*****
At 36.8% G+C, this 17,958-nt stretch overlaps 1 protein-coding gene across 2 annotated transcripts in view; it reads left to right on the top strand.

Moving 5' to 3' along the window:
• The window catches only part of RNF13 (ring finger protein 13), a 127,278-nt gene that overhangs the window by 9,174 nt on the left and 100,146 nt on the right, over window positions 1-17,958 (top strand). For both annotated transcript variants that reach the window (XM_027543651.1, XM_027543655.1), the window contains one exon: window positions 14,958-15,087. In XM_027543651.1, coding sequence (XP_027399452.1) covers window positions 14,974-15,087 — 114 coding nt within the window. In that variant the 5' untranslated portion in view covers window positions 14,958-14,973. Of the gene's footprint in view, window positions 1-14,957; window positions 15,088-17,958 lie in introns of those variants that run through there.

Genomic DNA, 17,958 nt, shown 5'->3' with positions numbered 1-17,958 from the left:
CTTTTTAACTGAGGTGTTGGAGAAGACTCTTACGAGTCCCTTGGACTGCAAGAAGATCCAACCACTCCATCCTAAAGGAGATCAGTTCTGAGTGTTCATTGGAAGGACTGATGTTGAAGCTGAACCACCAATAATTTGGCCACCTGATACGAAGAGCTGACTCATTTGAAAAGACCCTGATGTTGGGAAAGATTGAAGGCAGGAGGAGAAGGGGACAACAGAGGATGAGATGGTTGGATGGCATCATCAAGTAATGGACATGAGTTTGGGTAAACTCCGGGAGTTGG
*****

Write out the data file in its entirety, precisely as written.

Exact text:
At 36.8% G+C, this 17,958-nt stretch overlaps 1 protein-coding gene across 2 annotated transcripts in view; it reads left to right on the top strand.

Moving 5' to 3' along the window:
• The window catches only part of RNF13 (ring finger protein 13), a 127,278-nt gene that overhangs the window by 9,174 nt on the left and 100,146 nt on the right, over window positions 1-17,958 (top strand). For both annotated transcript variants that reach the window (XM_027543651.1, XM_027543655.1), the window contains one exon: window positions 14,958-15,087. In XM_027543651.1, coding sequence (XP_027399452.1) covers window positions 14,974-15,087 — 114 coding nt within the window. In that variant the 5' untranslated portion in view covers window positions 14,958-14,973. Of the gene's footprint in view, window positions 1-14,957; window positions 15,088-17,958 lie in introns of those variants that run through there.

Genomic DNA, 17,958 nt, shown 5'->3' with positions numbered 1-17,958 from the left:
CTTTTTAACTGAGGTGTTGGAGAAGACTCTTACGAGTCCCTTGGACTGCAAGAAGATCCAACCACTCCATCCTAAAGGAGATCAGTTCTGAGTGTTCATTGGAAGGACTGATGTTGAAGCTGAACCACCAATAATTTGGCCACCTGATACGAAGAGCTGACTCATTTGAAAAGACCCTGATGTTGGGAAAGATTGAAGGCAGGAGGAGAAGGGGACAACAGAGGATGAGATGGTTGGATGGCATCATCAAGTAATGGACATGAGTTTGGGTAAACTCCGGGAGTTGG